Interesting to be in the hallways underneath Rod Laver Arena to see players pass by... Novak Djokovic with a big entourage, other players no-one.
Sofia Kenin’s father, Alex, was always within reach. In fact, he didn’t let her out of his sight.
But before the men’s final, Dominic Thiem stood by himself - not a coach, parent nor supporter close by. He’d been in two Grand Slam finals before and this was his time to focus.
Sofia Kenin won the women’s title, but she’s not the best player at the moment. Ash Barty probably isn’t the top player either, despite her No.1 ranking.
Noami Osaka is inconsistent and Serena Williams appears to be fading, if you can figure out how to play her.
Every woman seems like a world No.5, with no-one showing the ability to dominate at the present time.
Former players often wander through the media areas at the tournament, eating in the restaurant or writing notes. Swedish seven-time Grand Slam winner Mats Wilander is always extremely polite and just quietly goes about his business.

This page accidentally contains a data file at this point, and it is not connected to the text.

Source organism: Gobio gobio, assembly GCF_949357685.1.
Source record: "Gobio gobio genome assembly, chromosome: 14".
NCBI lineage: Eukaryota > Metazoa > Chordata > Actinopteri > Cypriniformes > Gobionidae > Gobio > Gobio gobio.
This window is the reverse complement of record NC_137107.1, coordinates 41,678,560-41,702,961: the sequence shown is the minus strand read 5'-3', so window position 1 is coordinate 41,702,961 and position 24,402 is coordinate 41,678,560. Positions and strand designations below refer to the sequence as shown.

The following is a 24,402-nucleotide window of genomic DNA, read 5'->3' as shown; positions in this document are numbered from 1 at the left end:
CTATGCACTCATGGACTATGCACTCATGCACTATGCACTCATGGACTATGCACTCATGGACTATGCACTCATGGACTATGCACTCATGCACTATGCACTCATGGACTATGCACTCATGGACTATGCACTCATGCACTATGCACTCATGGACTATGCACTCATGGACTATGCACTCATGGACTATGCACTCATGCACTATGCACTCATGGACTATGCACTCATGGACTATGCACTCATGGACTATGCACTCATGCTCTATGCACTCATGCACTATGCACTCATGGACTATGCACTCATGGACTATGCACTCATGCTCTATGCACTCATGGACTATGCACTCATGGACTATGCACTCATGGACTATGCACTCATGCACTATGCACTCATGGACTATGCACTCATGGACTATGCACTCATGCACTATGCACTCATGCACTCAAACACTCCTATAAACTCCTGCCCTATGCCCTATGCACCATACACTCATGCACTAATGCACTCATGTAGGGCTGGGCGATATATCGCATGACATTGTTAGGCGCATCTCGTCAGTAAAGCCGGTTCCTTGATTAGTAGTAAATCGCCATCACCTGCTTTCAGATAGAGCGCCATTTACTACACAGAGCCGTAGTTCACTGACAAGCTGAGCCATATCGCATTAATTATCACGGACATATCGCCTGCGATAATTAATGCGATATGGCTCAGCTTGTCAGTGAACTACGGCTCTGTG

Boris Becker spent time in the restaurant and certainly has a presence. You always know he is in the room, while former women’s winner Justine Henin went almost unnoticed and was probably quite happy to move invisibly. She also won seven Grand Slams.
The 50th anniversary of Margaret Court winning the Australian Open was actually handled well. She was presented a replica trophy by Rod Laver, but not interviewed nor given the microphone to talk at any stage.
It was just better that way, considering her extreme religious views, which have caused issues among the tennis community in the past.
2005 Aussie Open winner Marat Safin, who presented the winning trophy, is still cool.
On more than one occasion, Spanish press asked Garbine Muguruza why she no longer smiled.
Nick Kyrgios served the most aces in the tournament, with 100 in his four matches. Milos Raonic also hit 100, but in five matches.
Among the women, Muguruza hit 42 aces in seven matches, with Barty 37 in six matches.
Anastasia Pavlyuchenkova had 27 double faults in the women’s draw, while Thiem led the men with 26 - the record no-one wants.
Best reverse results